Structural Biochemistry/Metal Levels in Eukaryotes
- 1 Overview
- 2 Different Types of Transition Metals
- 3 Metal Deficiencies
- 4 Metal Excess
Transition metals like zinc, iron, and copper are common components in a many different types of proteins. These metals are crucial for living; however, surplus amounts of these metals are detrimental to cell growth and viability. Luckily there are many mechanisms that help regulate this excess of metals when required. In response to these changes of metal levels, certain genes encodes transporting of metals and storage proteins that help maintain ideal levels of each metal. Deficiencies of these metals within cells can also cause health problems. Through many different types of complementary mechanisms, cellular metal homeostasis is achieved. Although not all transcriptional factors have been understood completely, they give researchers a sense of idea that could potentially explain the linkage between metal levels, health, and diseases.
Metal levels can also be altered by different types of cancers, and even by neurodegenerative disorders such as Alzheimer’s and Parkinson’s diseases. Thus imbalanced metal levels can further cause severe implications when diagnosed with these illnesses. 
Different Types of Transition Metals
Zinc one of the vital transition metals in organisms, is important for the accurate folding of certain protein structures. It is the cofactor for hundreds of enzymes; however, in excess, zinc is very toxic to growth, and can wrongfully bind to unfitting locations in proteins and damage their function.
Iron is another type of transition metal that is vital to life, acting as an electron acceptor or donor in physiological reactions. Like zinc, iron is also used as cofactors in enzymes required for oxygen transportation, DNA synthesis, ribosome biosynthesis, photosynthesis and many other functions. Like other transition metals, in excess, iron is very hazardous to growth and viability. Thus many organisms have evolved specialized mechanisms that regulate cellular iron levels.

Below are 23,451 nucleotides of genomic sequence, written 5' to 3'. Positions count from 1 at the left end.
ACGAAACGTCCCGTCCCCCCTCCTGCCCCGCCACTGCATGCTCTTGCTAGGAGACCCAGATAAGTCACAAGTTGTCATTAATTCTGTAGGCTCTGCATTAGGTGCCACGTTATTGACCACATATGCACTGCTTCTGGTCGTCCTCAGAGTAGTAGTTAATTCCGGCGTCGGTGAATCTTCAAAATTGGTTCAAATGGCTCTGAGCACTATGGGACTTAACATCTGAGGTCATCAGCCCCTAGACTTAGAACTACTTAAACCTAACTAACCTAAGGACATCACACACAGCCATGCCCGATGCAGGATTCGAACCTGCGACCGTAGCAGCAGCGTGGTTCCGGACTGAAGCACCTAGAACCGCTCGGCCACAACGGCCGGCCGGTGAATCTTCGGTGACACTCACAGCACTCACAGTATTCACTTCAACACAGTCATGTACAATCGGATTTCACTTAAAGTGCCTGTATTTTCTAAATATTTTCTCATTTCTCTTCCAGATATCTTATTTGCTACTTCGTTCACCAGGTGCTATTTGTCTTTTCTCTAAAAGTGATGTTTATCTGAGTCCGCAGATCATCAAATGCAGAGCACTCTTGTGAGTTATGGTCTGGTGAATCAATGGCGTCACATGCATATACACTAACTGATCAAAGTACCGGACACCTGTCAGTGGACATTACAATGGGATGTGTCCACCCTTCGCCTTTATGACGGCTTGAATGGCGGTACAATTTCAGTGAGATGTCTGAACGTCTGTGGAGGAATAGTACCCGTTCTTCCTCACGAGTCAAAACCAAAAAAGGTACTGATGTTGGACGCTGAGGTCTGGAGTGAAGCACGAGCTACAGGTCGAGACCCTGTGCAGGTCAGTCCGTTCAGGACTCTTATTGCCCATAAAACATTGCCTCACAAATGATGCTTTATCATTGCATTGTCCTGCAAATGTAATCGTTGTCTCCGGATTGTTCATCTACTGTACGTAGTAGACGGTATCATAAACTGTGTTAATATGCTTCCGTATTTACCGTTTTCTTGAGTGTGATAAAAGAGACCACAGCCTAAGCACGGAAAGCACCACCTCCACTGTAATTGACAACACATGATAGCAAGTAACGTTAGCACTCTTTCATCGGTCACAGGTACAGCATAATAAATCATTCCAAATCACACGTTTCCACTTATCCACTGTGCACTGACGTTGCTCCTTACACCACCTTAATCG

Found in a variety of eukaryotes, copper is a fundamental metal that is necessary for life in many organisms. Being a redox active metal, copper is a cofactor in many different proteins, including Cu/Zn superoxide dismutase 1 and cytochrome c oxidase. Like zinc and iron, when copper is in excess, it is highly toxic to cells and viability. Thus in order to maintain ideal level of copper, many eukaryotes developed transcription factors that regulate copper levels by controlling the genes that encodes for copper uptake and elimination.
Changes in gene expression do not only occur in excess of zinc, but in deficiencies as well. In a variety of eukaryotic species, different sequence-specific DNA-binding factors have been found that are necessary for the variations in gene expression. Studying these zinc-regulated factors can provide a means to obtain certain types of proteins and different mechanisms that can be used to detect cellular zinc limitations in other organisms not known.
Found in budding yeast Saccharomyces cerevisiae, the transcription factor Zap1, a zinc-responsive protein, can detect zinc levels. When zinc deficiency occurs, Zap1 can initiate the expression of about 80 genes, targeting genes that are require for zinc uptake and genes that can help survival during extreme zinc deficiencies. Zap1 can detect cellular zinc levels by a variety of domains. Zinc finger pair is a regulatory domain that overlaps with AD2, or activation domain 2. During zinc deficiencies, zinc binds to the zinc fingers within the AD2, which allows AD2 to undergo a conformational change causing exposures of residue that initiates the domain function. The zinc can rapidly switch from one of the zinc finger pair to the other, which allows the possibility of Zap1 to detect cellular zinc level. AD1, another activation domain within Zap1, is independently controlled by cellular zinc levels-activating gene expression in response to deficiencies. When AD1 is combined with AD2, it allows Zap1 to recruit more coactivators under precise stress situations.